The rats were anesthetised with intraperitoneal injection solution containing ketamine (80 mg/kg) and xylazine (10 mg/kg) for ovariectomy procedures. Ovariectomy was preceded by a single ventral transverse incision of 0.4-0.6 cm at the middle abdominal region according to the method described by Khajuria et al. [22].

Rheumatoid arthritis protocol

The rats were anesthetised with intraperitoneal injection solution containing ketamine (40 mg/kg) and xylazine (5 mg/kg) for rheumatoid arthritis procedures. Initially, rats were immunised with two subcutaneous injections of 50 µl. Met-BSA (40 mg/ml) diluted in glucose 5% emulsified with Freund's Complete Adjuvant (FCA) (supplemented with 1 mg/ml of inactivated Mycobacterium tuberculosis) was injected into the tail base, with an interval of seven days between the injections. Seven days after the last injection, an intra articular injection of 25 µl was applied in the tibiotarsal joints [23].

Familiarisation to climb model

During three sessions of RE the rats were adapted to the act of climbing. Five consecutive climbs were made by RE session during one week. The animals were placed at the bottom of the ladder and motivated to climb by applying on the tail a manual stimulus to start, or every time they interrupted the movement. This familiarity was made to minimise possible interference that might exist during the acute bout of resistance exercise.

Acute resistance exercise protocol

The RE model used in this current study was chosen because the stress applied to the animal is lower than other models, such as swimming (water), the squat RE model (electric shock), and treadmill (electric shock and noise).
The progressive loading protocol proposed by Matheny et al. [24] was adapted for the research needs. The model consisted of animals climbing up a ladder (1.1 × 0.18 m, with 2 cm spacing between grid steps, 80º inclination grades) with a fixed load attached to the tail. The ladder’s length and space between grid steps forced the rats to perform 8-12 movements (in each paw) in each climb. The apparatus attached to the tail consisted of cylindrical tubes containing spherical lead weights inside. It was attached to the proximal part of the animal’s tail by a self-adhesive tape (1.5 cm, Tartan 3M). The acute RE initially consisted of no load and was progressively increased by an additional 25% of their own body weight every three climbs. For instance, the rats started doing three climbs with no load; next, three climbs with a load at 25% of their body weight (BW) added to the apparatus; then, three climbs with 50% of BW; followed by three climbs with 75% of BW; and finally three climbs with 100% of BW, totalling 15-climbs with a recovery period of 120 seconds between them. When the animal was unable to complete a climb with the stipulated load the load was decreased to complete the total of 15 climbs. The RE session was performed in the morning.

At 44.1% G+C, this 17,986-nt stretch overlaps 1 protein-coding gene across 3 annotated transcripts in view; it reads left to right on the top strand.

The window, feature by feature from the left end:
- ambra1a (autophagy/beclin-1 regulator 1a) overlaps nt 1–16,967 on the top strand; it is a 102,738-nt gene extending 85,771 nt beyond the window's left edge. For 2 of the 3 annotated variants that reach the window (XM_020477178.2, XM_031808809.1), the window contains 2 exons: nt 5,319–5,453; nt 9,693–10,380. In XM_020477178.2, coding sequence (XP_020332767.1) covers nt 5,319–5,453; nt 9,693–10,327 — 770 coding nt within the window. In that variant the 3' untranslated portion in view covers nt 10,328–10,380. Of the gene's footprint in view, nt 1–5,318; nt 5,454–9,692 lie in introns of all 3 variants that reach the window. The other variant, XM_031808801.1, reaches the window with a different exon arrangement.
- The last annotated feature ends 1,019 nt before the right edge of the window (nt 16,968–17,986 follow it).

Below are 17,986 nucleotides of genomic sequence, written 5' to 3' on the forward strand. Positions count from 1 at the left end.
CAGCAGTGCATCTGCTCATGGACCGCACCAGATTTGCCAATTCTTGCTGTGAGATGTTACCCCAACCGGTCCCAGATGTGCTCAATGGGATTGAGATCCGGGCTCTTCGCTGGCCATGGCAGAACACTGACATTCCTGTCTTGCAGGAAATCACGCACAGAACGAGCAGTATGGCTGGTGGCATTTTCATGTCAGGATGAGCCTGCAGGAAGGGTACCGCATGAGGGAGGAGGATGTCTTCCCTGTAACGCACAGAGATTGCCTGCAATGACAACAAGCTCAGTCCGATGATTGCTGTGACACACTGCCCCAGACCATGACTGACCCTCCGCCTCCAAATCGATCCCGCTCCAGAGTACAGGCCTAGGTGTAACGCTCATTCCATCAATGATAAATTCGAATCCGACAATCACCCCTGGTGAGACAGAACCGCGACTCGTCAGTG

Clinical markers

Joint oedema, body weight, and food intake were examined weekly after the second subcutaneous injection. Evaluation of arthritis severity was performed by measuring the joint oedema of each animal. Joint oedema was assessed by size of latero-lateral thickness of the tarsal joint with analogic callipers (Starfer, São Paulo, SP, Brazil) [25]. The joint oedema was performed (calculated) with mean values (average arithmetic) of two hind paws. Data were collected at various time points.


Animals were anaesthetised with intraperitoneal injection solution containing ketamine (80 mg/kg) and xylazine (10 mg/kg). Euthanasia was performed by cardiac puncture and hypovolemic shock.

Oestradiol, TNF-α and IL-6

The blood samples were collected by cardiac puncture in a vacuum-sealed system (Vacutainer, England) into a dry tube with a gel separator. The sample was centrifuged for 10 minutes (3000 rpm), and samples were separated and stocked (–20°C) for futures analysis. The serum oestradiol (MyBiosource, San Diego, CA, USA), TNF-, and IL-6 (BD Biosciences, United States) were analysed by enzymatic immunoassay ELISA. All assays were in accordance with the manufacturer’s protocol.

RNA extraction and qPCR

Muscles samples were extracted (50-70 mg) from gastrocnemius white portion. Total RNA extraction was performed using TRIzol (SIGMA-ALDRICH, St Louis MO, USA), following the manufacturers protocol. After extraction, a dry pellet was resuspended in RNase-free water, treated with DNase I (Life Technologies, Carlsbad, CA, EUA) to remove any possible DNA presence in the sample. Total RNA was quantified using a high precision fluorometer QUBIT 2.0 (Life Technologies, Carlsbad, CA, EUA) and RNA BR Assay kit (Life Technologies, Carlsbad, CA, EUA). All samples had RNA concentrations between 20 and 100 ng/µl. When higher RNA values were found, samples were diluted in RNase-free water.